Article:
Root Growth and Anatomy
Root growth begins with seed germination. When the plant embryo emerges from the seed, the radicle of the embryo forms the root system. The tip of the root is protected by the root cap, a structure exclusive to roots and unlike any other plant structure. The root cap is continuously replaced because it gets damaged easily as the root pushes through soil. The root tip can be divided into three zones: a zone of cell division, a zone of elongation, and a zone of maturation and differentiation (see the figure below). The zone of cell division is closest to the root tip; it is made up of the actively dividing cells of the root meristem. The zone of elongation is where the newly formed cells increase in length, thereby lengthening the root. Beginning at the first root hair is the zone of cell maturation where the root cells begin to differentiate into special cell types. All three zones are in the first centimeter or so of the root tip.
The root has an outer layer of cells called the epidermis, which surrounds areas of ground tissue and vascular tissue. The epidermis provides protection and helps in absorption. Root hairs, which are extensions of root epidermal cells, increase the surface area of the root, greatly contributing to the absorption of water and minerals.
Inside the root, the ground tissue forms two regions: the cortex and the pith (see the figure below). Compared to stems, roots have lots of cortex and little pith. Both regions include cells that store photosynthetic products. The cortex is between the epidermis and the vascular tissue, whereas the pith lies between the vascular tissue and the center of the root.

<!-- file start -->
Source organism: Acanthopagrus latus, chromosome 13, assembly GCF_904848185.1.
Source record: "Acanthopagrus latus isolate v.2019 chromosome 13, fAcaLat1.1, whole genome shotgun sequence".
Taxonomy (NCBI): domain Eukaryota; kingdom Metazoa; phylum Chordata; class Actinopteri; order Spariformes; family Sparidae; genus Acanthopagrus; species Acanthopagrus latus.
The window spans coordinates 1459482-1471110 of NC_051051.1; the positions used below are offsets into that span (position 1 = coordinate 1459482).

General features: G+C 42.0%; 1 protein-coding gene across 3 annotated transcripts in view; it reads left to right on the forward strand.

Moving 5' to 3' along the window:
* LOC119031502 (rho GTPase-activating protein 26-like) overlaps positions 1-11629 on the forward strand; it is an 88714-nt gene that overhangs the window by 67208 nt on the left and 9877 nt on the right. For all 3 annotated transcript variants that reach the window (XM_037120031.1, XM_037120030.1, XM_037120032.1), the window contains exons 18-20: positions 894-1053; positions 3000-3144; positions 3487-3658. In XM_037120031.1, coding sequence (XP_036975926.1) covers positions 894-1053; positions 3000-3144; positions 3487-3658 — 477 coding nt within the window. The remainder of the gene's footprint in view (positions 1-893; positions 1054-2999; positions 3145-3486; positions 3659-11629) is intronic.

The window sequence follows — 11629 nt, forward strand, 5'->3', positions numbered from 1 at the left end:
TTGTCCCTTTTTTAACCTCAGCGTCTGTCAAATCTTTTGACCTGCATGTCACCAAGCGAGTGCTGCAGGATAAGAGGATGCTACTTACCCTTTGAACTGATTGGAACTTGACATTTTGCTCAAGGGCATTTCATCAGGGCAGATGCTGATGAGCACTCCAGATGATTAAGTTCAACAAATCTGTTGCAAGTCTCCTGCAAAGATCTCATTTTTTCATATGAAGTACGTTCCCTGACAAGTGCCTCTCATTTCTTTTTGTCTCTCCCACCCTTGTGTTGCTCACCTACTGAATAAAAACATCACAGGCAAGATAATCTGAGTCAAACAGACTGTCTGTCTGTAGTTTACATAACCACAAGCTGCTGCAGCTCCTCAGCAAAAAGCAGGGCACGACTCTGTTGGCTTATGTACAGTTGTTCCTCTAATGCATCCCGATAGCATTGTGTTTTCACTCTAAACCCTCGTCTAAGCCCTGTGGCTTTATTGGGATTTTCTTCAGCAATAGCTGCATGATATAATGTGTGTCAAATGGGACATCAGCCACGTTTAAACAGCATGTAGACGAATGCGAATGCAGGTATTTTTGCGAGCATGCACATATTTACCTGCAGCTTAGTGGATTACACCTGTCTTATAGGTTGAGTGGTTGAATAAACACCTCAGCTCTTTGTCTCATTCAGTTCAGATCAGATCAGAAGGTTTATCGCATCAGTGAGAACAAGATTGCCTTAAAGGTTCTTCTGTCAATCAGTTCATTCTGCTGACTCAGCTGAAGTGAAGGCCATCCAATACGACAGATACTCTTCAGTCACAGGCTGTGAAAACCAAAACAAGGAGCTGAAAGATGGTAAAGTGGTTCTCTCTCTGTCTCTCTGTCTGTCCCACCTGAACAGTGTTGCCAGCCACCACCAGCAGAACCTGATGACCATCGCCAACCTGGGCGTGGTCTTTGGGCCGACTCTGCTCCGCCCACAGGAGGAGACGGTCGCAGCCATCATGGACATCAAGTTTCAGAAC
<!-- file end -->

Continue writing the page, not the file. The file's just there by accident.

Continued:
The vascular tissue in the root is arranged in the inner portion of the root, which is called the stele (see the figure below). A layer of cells known as the endodermis separates the stele from the ground tissue in the outer portion of the root. The endodermis is exclusive to roots, and serves as a checkpoint for materials entering the root’s vascular system. A waxy substance called suberin is present on the walls of the endodermal cells.
This waxy region, known as the Casparian strip, forces water and solutes to cross the plasma membranes of endodermal cells instead of slipping between the cells. This ensures that only materials required by the root pass through the endodermis, while toxic substances and pathogens are generally excluded. The outermost cell layer of the root’s vascular tissue is the pericycle, an area that can give rise to lateral roots. In dicot roots, the xylem and phloem of the stele are arranged alternately in an X shape, whereas in monocot roots, the vascular tissue is arranged in a ring around the pith.